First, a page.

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Impact of surface wave mixing on sea ice and mixed layer depth

Presented by: 
Stefanie Rynders University of Southampton
Date: 
Friday 15th September 2017 - 10:20 to 10:40
Venue: 
INI Seminar Room 1
Abstract: 
Co-authors: Yevgeny Aksenov (National Oceanography Centre), Daniel Feltham (University of Reading), George Nurser (National Oceanography Centre), Gurvan Madec (L’OCEAN Sorbonne Universités)

Breaking waves cause mixing of the upper water column and present mixing schemes in ocean models take this into account through surface roughness. Sea surface roughness can be calculated from significant wave height, which is commonly parameterised from wind speed. We present results from simulations using modelled significant wave height instead, which accounts for the presence of sea ice and the effect of swell. The simulations use the NEMO ocean model coupled to the CICE sea ice model in a one degree configuration, with wave information from the ECWAM model of the European Centre for Medium-Range Weather Forecasts (ECMWF). It is found that in the simulations with modelled wave height mixing is reduced under the ice cover, since the parameterisation from wind speed overestimates wave height in the ice-covered regions. Decreased mixing decreases vertical heat fluxes to and from the sea ice, which in turn affects sea ice concentration and ice thickness. In the Arctic, ice thicknesses increase overall, with higher increases in the Western Arctic and decreases along the Siberian coast. In the Southern Ocean the meridional gradient in ice thickness and concentration is increased. The new mixing parameterisation improves sea ice volumes in the simulation, especially in the Southern Ocean, where the model has difficulty reproducing the winter sea ice volumes. The mixed layer depth under sea ice is also improved, without affecting mixed layer depth in ice-free regions. Wave and sea ice coupling will become more important in the future, when wave heights in a large part of the Arctic are expected to increase due to sea ice retreat and a larger wave fetch. Therefore, wave mixing constitutes a possible positive feedback mechanism for sea ice decline. The research leading to these results has received funding from the European Union's Seventh Framework Programme (FP7/2007-2013) under grant agreement n° 607476.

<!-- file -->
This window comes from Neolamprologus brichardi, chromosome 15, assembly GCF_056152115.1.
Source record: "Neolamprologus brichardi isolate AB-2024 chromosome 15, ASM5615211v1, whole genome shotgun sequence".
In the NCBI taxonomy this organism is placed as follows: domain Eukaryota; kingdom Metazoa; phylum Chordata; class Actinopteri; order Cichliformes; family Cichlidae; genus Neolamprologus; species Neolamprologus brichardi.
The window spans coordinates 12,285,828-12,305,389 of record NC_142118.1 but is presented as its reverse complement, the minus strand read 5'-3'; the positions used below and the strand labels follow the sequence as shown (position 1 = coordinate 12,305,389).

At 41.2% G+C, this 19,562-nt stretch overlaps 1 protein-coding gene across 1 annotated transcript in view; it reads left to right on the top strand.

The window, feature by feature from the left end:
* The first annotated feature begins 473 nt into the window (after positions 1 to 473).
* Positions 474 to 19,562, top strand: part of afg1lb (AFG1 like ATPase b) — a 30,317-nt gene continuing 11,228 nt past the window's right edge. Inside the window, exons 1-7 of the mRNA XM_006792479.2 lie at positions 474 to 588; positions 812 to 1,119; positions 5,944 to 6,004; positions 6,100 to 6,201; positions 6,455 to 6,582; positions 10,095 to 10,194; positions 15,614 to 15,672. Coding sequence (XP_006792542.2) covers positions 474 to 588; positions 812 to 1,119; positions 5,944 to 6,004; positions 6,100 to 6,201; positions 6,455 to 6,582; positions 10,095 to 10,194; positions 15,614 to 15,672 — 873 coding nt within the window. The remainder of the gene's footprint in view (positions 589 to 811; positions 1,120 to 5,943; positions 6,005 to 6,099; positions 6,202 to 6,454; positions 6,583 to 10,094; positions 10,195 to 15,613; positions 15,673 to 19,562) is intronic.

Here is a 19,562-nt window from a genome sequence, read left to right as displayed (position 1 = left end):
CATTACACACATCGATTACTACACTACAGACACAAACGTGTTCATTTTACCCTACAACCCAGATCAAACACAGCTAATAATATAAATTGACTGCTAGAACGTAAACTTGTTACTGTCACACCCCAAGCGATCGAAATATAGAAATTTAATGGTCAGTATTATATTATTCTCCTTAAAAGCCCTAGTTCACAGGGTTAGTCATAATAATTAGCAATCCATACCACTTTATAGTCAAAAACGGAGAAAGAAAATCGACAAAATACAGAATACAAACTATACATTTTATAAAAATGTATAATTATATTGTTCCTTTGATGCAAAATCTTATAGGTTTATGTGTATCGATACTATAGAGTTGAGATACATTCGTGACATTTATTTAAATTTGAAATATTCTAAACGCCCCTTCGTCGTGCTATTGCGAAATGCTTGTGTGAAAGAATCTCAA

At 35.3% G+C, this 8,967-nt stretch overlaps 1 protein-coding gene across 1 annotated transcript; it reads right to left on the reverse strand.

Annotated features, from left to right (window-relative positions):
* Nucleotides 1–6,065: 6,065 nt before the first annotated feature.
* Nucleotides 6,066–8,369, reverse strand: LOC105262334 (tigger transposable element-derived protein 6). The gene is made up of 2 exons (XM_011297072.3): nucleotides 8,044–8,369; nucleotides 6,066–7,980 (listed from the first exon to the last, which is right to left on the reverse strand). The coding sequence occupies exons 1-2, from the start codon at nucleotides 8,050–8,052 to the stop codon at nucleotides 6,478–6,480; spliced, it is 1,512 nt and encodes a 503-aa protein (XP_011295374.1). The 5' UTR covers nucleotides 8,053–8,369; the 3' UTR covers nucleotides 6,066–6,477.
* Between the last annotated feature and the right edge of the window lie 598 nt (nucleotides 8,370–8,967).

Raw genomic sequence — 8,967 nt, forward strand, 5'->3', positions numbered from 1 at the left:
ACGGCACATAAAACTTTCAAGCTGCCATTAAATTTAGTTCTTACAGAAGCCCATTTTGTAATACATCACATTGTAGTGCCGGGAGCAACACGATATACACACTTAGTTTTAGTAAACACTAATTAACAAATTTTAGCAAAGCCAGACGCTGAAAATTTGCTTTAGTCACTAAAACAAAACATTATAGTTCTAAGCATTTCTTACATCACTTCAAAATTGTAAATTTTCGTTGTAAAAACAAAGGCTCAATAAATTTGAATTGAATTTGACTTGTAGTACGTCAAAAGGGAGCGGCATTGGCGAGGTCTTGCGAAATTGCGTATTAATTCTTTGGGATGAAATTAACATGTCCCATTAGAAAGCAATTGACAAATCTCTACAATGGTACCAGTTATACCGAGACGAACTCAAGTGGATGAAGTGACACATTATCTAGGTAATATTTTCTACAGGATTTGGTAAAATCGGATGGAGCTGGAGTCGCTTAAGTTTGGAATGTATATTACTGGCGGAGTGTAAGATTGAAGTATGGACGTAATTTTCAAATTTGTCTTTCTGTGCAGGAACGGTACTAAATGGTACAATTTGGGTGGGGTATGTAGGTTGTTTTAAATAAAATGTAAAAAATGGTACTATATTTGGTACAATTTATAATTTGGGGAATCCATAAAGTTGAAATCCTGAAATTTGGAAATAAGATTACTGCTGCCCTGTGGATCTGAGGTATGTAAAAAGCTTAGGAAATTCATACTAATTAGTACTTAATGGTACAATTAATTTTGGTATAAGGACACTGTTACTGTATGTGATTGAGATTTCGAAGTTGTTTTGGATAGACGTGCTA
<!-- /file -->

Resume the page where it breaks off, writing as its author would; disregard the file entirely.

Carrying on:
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University of Cambridge Research Councils UK
    Clay Mathematics Institute London Mathematical Society NM Rothschild and Sons